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Help Wanted: Warner Bros.’ New CEO Will Need Deep Digital Chops

Warner Bros. Entertainment is suddenly in the market for a new CEO. The hunt is taking place at a moment when that job description is in a state of massive flux due to the corporate upheaval implemented in the past few weeks by new parent company AT&T.

The stunning downfall of Kevin Tsujihara as the studio’s chairman-CEO came amid an investigation into misconduct involving an extramarital affair with British actress Charlotte Kirk. Allegations that Tsujihara used his clout to help secure roles for Kirk left his function as studio chief untenable in the #MeToo era, despite Kirk’s assertions that the affair was consensual.

Tsujihara’s permanent successor (or successors) will come into the role at a fraught time of expansion and reorganization for the studio and its former sibling divisions — HBO and Turner — under the WarnerMedia umbrella. Warner Bros.’ new leadership will need to be able to deftly balance the old and the new in Hollywood. The studio has to keep turning out popular TV shows and movies, but it also must navigate the digital distribution landscape and the new focus on “transmedia” franchise management to make the most of its IP-rich vaults, such as the DC Comics trove. Warner Bros. also has a big business in video games and digital content that Tsujihara helped build before he got the CEO job in 2013.

“The new person needs to be open, flexible and deeply versed in the new media landscape,” said Peter Csathy, founder of Creatv Media. “Setting a positive tone is job one, because so much change has been happening at Warners. The new person must have a concrete vision of what lies ahead for them.”

The new marching orders for Warner Bros. include working much more closely than it has in the past with HBO to produce high-quality series. The studio is also expected to deliver content for the nascent WarnerMedia streaming platform. And now the Warner Bros. charter encompasses managing the cable channels Cartoon Network and Turner Classic Movies, which were previously housed under Turner, as well as spearheading all consumer products activity across the WarnerMedia brands.

Tuna Amobi, an analyst with CFRA Research, said there are not a lot of obvious candidates with the kind of résumé that WarnerMedia would find attractive. Executives with one foot firmly planted in new technologies and in traditional media, such as NBCUniversal film and entertainment chairman Jeff Shell or Disney Media Networks co-chair Peter Rice, already have top jobs. “You need someone with deep expertise who has cut their teeth across various studio verticals, not only because Warner Bros. is a sprawling studio but because the business itself is going through major changes,” said Amobi.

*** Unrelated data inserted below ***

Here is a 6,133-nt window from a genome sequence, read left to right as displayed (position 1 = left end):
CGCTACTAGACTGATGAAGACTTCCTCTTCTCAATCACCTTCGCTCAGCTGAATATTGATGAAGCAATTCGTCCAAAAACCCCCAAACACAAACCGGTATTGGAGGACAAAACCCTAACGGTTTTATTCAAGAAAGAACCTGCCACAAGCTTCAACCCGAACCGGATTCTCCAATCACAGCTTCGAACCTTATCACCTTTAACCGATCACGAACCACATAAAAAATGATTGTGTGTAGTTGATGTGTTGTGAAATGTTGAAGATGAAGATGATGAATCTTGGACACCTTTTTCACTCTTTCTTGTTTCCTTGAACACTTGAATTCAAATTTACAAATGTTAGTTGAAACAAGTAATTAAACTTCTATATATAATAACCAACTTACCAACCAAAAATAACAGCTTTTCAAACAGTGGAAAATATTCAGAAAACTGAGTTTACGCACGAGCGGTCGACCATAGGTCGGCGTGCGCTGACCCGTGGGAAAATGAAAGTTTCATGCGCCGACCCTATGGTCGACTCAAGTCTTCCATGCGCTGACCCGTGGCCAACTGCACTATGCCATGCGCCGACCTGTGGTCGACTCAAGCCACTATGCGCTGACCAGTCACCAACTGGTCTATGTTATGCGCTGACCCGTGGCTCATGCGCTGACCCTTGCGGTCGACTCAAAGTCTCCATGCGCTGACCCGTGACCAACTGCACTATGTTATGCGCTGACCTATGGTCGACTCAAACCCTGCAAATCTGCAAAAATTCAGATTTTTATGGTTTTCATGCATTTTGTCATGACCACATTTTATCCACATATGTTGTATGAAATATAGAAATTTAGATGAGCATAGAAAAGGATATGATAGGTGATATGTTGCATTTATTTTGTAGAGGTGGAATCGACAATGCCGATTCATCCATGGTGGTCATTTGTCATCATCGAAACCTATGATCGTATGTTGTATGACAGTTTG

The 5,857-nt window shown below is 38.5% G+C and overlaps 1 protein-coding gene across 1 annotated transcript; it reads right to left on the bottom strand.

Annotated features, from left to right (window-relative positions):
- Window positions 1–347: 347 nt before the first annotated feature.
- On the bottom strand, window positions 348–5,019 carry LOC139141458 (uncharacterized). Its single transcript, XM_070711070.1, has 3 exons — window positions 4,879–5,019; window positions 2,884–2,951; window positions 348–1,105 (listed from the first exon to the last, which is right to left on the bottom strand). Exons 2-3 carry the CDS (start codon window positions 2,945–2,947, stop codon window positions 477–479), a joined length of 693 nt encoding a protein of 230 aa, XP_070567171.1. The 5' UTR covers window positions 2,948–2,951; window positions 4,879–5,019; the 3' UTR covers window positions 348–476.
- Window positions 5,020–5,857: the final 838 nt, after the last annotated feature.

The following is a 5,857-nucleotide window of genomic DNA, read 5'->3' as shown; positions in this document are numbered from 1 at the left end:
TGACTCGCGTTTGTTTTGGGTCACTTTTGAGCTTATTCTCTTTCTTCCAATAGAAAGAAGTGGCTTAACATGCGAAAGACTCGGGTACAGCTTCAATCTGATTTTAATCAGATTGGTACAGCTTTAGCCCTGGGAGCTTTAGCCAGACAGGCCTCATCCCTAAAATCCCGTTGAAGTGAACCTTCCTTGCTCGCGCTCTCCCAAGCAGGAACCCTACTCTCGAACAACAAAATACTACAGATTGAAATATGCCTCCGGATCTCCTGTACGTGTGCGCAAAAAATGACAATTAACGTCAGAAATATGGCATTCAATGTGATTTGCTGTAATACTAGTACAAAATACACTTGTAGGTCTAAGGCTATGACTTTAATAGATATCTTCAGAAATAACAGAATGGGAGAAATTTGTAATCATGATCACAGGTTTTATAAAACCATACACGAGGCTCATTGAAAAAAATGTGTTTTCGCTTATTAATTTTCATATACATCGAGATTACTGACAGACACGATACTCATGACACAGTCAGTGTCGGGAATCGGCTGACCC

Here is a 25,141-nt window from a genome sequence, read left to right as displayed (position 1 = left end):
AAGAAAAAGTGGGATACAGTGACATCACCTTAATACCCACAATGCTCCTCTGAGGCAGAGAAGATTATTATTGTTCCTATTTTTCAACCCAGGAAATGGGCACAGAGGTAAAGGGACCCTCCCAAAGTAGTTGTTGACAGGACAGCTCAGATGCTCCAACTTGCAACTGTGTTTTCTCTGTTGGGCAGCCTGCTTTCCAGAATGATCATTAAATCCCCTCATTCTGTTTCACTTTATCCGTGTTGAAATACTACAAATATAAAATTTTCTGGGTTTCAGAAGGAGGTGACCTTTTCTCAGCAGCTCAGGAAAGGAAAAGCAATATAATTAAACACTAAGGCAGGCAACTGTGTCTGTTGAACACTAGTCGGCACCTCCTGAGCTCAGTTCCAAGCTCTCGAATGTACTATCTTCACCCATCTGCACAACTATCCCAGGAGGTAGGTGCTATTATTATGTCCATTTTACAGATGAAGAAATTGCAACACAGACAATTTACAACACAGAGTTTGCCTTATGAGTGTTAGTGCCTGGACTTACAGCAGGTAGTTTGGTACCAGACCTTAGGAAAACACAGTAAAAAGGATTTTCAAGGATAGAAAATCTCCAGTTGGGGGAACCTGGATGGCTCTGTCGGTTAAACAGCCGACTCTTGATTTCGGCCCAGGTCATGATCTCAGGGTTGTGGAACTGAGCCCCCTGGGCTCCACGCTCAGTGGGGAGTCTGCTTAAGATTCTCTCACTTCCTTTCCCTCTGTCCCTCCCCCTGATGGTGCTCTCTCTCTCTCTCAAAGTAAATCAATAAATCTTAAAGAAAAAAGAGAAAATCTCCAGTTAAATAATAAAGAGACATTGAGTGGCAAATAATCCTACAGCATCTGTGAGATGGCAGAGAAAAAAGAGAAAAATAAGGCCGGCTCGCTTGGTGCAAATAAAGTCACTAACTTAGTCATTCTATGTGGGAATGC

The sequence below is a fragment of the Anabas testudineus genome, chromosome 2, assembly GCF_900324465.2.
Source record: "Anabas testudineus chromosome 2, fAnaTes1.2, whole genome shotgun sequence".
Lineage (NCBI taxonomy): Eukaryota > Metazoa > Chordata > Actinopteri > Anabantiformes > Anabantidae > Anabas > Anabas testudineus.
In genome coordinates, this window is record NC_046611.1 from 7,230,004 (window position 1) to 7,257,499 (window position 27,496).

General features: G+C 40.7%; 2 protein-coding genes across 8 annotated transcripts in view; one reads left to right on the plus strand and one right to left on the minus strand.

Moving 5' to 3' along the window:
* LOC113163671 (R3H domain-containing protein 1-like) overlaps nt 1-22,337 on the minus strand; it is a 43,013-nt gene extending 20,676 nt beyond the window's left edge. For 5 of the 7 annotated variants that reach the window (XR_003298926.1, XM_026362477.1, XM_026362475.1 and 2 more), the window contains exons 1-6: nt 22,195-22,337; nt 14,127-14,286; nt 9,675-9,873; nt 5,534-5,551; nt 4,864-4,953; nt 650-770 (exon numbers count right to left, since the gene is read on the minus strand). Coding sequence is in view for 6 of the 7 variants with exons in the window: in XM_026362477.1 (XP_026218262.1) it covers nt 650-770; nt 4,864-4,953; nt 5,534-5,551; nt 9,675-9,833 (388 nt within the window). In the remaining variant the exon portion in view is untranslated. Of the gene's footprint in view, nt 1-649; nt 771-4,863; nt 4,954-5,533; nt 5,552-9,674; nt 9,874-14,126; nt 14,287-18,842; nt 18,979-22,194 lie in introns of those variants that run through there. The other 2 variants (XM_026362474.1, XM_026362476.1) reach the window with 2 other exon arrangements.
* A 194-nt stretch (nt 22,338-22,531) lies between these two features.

The changes within WarnerMedia are the result of the reorganization unveiled last month by AT&T that spurred the abrupt departures of longtime HBO chief Richard Plepler and Turner president David Levy. Both Plepler and Levy bolted after learning their authority would be curtailed with the restructuring and the appointment of former NBC Entertainment chairman Bob Greenblatt in an über-oversight role as chairman of WarnerMedia Entertainment.

AT&T began making those structural changes last month, the day after the last obstacle to fully integrating the Time Warner companies was removed when a federal appeals court denied the Justice Department’s appeal in the antitrust battle against the $85.4 billion merger. Ironically, Tsujihara was the only one of the three leaders who was poised to see significant portfolio gains in the shake-up. He had ambitious plans to build a kids and family content operation that the studio has long lacked.

AT&T’s dismantling of the old Time Warner structure is a signal that the new owners will not be beholden to tradition. The ouster of Tsujihara is a sign that executives will be held accountable for behavior that might have only brought a scolding in the past.
The willingness to upend the old order has raised speculation that Greenblatt and his new regime might assume oversight of TV production.

Another candidate known to be under consideration is Stacey Snider, the former chair of 20th Century Fox Filmed Entertainment. But despite Snider’s long résumé, having headed Universal Pictures and DreamWorks before she came to Fox in 2016, her experience is limited to assembling film slates. It is no secret that WarnerMedia is under pressure to bring women into a top leadership echelon that is now entirely dominated by white men following Tsujihara’s departure.

Whoever takes the reins will have to navigate some tricky office politics as the famously insular studio grapples with the mandates of a parent company that comes to the business with a very different worldview.

“They have to win the confidence of the troops,” said Joe Pichirallo, a professor at NYU’s Tisch School of the Arts and a former studio executive and producer. “You have to show that you can listen and understand the corporate culture while also moving the business forward.”

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